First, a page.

Perspectives on WTO Entry and the Church

A China Researcher—China has taken a huge gamble in joining the WTO and opening her markets to fair competition. Agriculture is already in a dire way in many areas with poor peasants streaming into the cities in search of work. Those who fail to find it are often drawn into crime and prostitution. AIDS and drug-taking are now common. Unemployed and unpaid workers are increasingly restive, taking part in demonstrations and strikes. The gap between a small, wealthy elite and hundreds of millions of impoverished workers and peasants is growing. The Communist Party is corrupt and its reputation at an all-time low. The Chinese church and ministries from overseas have increasing opportunities to engage in mercy ministries to the poor—to orphans, widows, the blind, the mentally and physically handicapped and the unemployed. Only the Gospel and a church empowered by the love of Christ can bring spiritual and material liberation to these millions. The church of Jesus Christ shines as a beacon in the growing darkness of a materialistic society—a beacon of truth, integrity, hope and love.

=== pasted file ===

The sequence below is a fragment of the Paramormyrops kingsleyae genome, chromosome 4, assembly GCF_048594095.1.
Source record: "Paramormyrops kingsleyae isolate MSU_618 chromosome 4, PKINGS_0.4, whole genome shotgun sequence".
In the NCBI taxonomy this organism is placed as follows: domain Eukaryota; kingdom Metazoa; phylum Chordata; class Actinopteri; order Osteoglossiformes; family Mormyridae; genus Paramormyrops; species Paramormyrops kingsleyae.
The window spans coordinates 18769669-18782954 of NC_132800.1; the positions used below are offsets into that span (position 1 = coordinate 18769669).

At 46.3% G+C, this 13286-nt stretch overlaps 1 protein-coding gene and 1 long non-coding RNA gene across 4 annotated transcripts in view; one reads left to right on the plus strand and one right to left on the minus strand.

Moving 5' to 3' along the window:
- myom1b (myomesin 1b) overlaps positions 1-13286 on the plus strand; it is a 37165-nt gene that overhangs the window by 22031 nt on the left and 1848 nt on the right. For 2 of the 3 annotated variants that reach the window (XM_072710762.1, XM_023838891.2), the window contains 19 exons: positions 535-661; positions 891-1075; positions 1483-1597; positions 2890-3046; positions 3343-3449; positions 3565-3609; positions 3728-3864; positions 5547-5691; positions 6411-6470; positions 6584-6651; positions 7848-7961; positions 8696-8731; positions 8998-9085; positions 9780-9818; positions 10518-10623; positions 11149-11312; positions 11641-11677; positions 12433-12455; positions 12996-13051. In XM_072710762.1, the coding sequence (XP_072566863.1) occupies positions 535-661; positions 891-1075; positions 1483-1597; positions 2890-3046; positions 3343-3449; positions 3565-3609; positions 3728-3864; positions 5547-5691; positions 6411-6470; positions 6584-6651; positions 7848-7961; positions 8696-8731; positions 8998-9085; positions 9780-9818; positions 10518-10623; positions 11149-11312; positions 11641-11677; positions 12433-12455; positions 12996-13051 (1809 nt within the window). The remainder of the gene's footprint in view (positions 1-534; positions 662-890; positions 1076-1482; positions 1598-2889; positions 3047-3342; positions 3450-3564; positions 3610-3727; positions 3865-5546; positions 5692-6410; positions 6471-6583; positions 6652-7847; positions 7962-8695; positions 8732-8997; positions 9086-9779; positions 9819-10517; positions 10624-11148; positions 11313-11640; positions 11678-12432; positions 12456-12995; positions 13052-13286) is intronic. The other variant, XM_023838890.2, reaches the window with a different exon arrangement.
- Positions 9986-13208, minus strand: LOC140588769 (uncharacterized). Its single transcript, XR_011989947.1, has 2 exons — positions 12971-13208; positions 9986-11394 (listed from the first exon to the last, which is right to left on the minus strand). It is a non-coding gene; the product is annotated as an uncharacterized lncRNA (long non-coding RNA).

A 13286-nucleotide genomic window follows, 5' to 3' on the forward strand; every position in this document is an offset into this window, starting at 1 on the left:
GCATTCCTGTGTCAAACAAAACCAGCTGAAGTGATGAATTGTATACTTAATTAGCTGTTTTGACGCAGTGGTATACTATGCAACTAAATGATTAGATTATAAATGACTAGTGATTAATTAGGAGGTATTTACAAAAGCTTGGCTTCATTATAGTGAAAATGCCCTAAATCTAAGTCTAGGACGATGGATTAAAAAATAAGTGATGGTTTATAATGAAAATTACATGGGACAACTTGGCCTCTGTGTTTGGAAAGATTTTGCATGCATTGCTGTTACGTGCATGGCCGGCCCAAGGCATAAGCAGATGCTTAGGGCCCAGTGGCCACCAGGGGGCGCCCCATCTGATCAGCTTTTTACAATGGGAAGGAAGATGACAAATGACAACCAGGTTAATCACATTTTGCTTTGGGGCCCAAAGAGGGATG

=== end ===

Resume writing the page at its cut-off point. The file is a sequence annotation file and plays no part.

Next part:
A Businessman in China—WTO from a legal point of view is having little direct effect on the church; however, when going to third and fourth-tier cities in China (500,000-2,000,000), it has proven helpful to remind them of China’s entry into the international world via WTO and how they must act according to international practices for religious tolerance, etc. Another indirect effect is that being made by the telecommunications and information market in China.  Studies show that TV transmission will be available to 95 percent of the PRC’s population by 2005.

A Cross-cultural Trainer Living in China—Let me highlight one challenge and one opportunity that I see WTO membership poses for the church and ministry in China. WTO membership means integration with the world economic system, which is driven by the engine of consumerism. As China continues to integrate and open up, the values that accompany consumerism are planting their roots deeply, and this is something that the church in particular is trying to face. I worship in a Three-Self Church in Beijing and in recent months have heard many sermons that speak to this, urging people to resist materialism and the desire to get rich that absolutely saturates Chinese society today. The sway of Maoism and Marxism is definitely waning, particularly among urban adults, but materialism is alive and well. This is a challenge.

One opportunity that comes with membership is a possibility that as China continues to open, the state/party will continue to relax their grip over religion, albeit it slowly. There is, in my mind, a likelihood that the churches may be given more leeway for outreach and evangelism and even, perhaps, training. China is not suddenly going to establish the principle of religious freedom, but I believe the grip will slowly be loosened.